Rayburn House Office Building, Room 2226
45 Independence Ave SW
Washington DC, 20515
Click here to RSVP or use the form below. Lunch will be provided. Follow the event on Twitter with #1201Reform.
Please join Public Knowledge and an expert panel in a discussion of the Copyright Office’s recent triennial rulemaking under Section 1201 of the Digital Millennium Copyright Act. The panel will address how problems with the Section 1201 rulemaking process impact consumers, creators, innovators, researchers, farmers, and Americans with disabilities.
Sasha Moss - Counsel, Office of Congressman Blake Farenthold
Corynne McSherry - Legal Director at Electronic Frontier Foundation
Kyle Wiens - Co-founder and CEO of iFixit, a right to repair group
Gordon Quinn - Artistic Director and founding member of Kartemquin Films
Mark Richert, Esq. - Director of Public Policy at American Foundation for the Blind
Kerry Maeve Sheehan, Cahill Gordon & Reindel LLP Fellow, Public Knowledge
Originally intended to prevent piracy of copyrighted works, Section 1201 of the Digital Millennium Copyright Act makes it unlawful for consumers to get around (circumvent) the “digital locks” on the devices and media that they own. With the “Internet of things," these digital locks show up in an ever increasing amount of consumer technologies. These digital locks, and the legal penalties Section 1201 imposes for breaking them, make it difficult or impossible for consumers to use, repair, or modify the stuff they own in the way best suited to them, and for educators, filmmakers, and innovators to lawfully adapt both content and electronic devices to suit their needs. To reduce the impact of these digital locks on lawful and valuable activities, every there years the Librarian of Congress and the Copyright Office are required to undertake a rulemaking process and grant exemptions to Section 1201.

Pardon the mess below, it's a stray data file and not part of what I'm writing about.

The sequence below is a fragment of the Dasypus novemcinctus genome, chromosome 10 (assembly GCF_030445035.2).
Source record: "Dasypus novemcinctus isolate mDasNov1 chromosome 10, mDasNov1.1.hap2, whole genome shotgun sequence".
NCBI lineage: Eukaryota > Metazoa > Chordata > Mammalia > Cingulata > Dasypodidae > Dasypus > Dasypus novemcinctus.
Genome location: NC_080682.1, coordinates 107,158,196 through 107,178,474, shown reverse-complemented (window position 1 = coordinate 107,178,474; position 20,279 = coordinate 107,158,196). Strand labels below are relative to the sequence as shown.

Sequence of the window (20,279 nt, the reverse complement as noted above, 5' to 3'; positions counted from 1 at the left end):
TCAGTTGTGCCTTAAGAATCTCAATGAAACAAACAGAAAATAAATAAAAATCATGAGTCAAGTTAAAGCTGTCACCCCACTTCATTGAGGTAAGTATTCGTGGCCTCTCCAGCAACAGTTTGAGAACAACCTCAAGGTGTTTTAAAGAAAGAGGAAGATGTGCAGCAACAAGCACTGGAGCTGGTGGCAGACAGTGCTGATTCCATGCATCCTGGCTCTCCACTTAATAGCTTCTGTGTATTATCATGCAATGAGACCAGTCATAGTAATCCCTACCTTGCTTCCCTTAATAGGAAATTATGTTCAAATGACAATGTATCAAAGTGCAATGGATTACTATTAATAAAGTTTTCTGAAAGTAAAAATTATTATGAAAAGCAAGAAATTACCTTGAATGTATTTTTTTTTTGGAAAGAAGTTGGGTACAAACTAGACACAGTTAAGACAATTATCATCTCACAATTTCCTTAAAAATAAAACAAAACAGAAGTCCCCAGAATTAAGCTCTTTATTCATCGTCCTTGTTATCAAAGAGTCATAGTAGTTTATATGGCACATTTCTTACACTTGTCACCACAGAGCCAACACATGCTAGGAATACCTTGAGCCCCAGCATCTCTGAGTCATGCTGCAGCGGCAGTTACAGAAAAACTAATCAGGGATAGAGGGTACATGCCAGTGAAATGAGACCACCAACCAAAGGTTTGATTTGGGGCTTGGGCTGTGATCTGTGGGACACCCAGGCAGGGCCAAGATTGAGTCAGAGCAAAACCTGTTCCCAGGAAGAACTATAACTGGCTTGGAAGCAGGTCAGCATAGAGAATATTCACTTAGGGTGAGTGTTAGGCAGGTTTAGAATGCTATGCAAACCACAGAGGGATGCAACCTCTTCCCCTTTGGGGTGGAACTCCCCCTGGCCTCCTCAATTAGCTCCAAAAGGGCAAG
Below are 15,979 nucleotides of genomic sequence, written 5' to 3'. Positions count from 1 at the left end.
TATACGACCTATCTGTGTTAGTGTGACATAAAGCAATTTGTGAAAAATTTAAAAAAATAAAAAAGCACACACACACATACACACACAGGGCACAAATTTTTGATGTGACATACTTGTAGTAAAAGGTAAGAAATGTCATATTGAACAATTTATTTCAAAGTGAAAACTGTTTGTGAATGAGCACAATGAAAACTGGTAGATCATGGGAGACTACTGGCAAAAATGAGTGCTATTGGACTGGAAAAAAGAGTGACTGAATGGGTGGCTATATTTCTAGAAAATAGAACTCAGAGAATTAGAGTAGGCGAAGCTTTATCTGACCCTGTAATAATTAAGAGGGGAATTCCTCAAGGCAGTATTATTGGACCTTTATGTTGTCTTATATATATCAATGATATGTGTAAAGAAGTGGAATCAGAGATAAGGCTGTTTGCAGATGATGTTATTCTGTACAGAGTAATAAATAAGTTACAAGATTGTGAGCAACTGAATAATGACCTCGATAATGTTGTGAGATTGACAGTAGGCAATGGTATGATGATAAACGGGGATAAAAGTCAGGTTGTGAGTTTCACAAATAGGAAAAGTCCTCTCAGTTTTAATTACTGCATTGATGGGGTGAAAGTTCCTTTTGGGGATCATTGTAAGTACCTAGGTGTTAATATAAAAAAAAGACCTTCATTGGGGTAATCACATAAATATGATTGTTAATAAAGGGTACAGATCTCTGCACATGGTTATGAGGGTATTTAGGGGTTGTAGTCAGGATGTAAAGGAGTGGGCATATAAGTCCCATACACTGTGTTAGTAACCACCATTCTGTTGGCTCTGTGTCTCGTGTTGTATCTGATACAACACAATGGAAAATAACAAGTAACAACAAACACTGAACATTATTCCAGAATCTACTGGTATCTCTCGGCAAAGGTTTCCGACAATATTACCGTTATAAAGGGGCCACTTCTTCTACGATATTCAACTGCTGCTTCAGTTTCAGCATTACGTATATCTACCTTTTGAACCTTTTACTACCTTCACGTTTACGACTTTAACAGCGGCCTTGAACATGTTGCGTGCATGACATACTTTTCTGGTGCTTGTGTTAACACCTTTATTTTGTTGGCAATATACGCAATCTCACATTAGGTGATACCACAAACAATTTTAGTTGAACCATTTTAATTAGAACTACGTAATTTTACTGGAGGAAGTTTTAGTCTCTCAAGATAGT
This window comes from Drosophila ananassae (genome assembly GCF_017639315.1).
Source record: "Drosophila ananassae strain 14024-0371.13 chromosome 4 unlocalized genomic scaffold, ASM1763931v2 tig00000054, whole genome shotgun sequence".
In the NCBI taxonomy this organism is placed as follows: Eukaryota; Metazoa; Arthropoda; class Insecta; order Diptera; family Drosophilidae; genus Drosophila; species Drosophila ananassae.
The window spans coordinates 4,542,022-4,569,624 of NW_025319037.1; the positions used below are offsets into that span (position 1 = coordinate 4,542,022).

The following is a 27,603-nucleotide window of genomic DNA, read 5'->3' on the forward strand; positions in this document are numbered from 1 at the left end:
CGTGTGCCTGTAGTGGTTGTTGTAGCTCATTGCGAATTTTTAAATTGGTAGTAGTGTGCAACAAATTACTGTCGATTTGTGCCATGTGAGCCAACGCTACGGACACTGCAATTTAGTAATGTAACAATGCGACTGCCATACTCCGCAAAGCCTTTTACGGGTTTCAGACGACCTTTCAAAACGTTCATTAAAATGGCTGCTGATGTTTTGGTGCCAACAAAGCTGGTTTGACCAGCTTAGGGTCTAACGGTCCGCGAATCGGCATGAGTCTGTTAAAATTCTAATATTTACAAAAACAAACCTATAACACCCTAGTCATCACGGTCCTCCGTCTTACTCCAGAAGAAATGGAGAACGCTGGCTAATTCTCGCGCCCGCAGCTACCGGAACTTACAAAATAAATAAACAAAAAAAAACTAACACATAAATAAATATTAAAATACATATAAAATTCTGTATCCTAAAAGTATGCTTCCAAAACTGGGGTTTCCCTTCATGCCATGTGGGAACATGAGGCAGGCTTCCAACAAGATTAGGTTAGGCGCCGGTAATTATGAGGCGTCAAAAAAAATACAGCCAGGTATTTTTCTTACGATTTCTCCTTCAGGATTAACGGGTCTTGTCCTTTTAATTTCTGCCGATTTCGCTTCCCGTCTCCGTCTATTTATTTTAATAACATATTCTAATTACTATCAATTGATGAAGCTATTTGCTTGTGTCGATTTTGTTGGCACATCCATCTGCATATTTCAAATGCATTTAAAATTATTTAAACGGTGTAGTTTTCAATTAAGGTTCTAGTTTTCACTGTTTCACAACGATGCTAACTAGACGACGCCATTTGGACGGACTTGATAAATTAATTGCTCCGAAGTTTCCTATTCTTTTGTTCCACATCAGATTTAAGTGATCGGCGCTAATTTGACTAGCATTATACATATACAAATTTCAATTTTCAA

In October 2015, the Librarian of Congress and the Copyright Office concluded the most recent rulemaking proceeding. While the Librarian granted many of the requested exemptions this year, the restrictions on those exemptions and the way the rulemaking process itself works continue to inhibit those who want to use, repair, test, and modify their devices, as well as artists and creators who want to create valuable new cultural works.
Come learn more about these issues and what Congress can do to help solve the problem.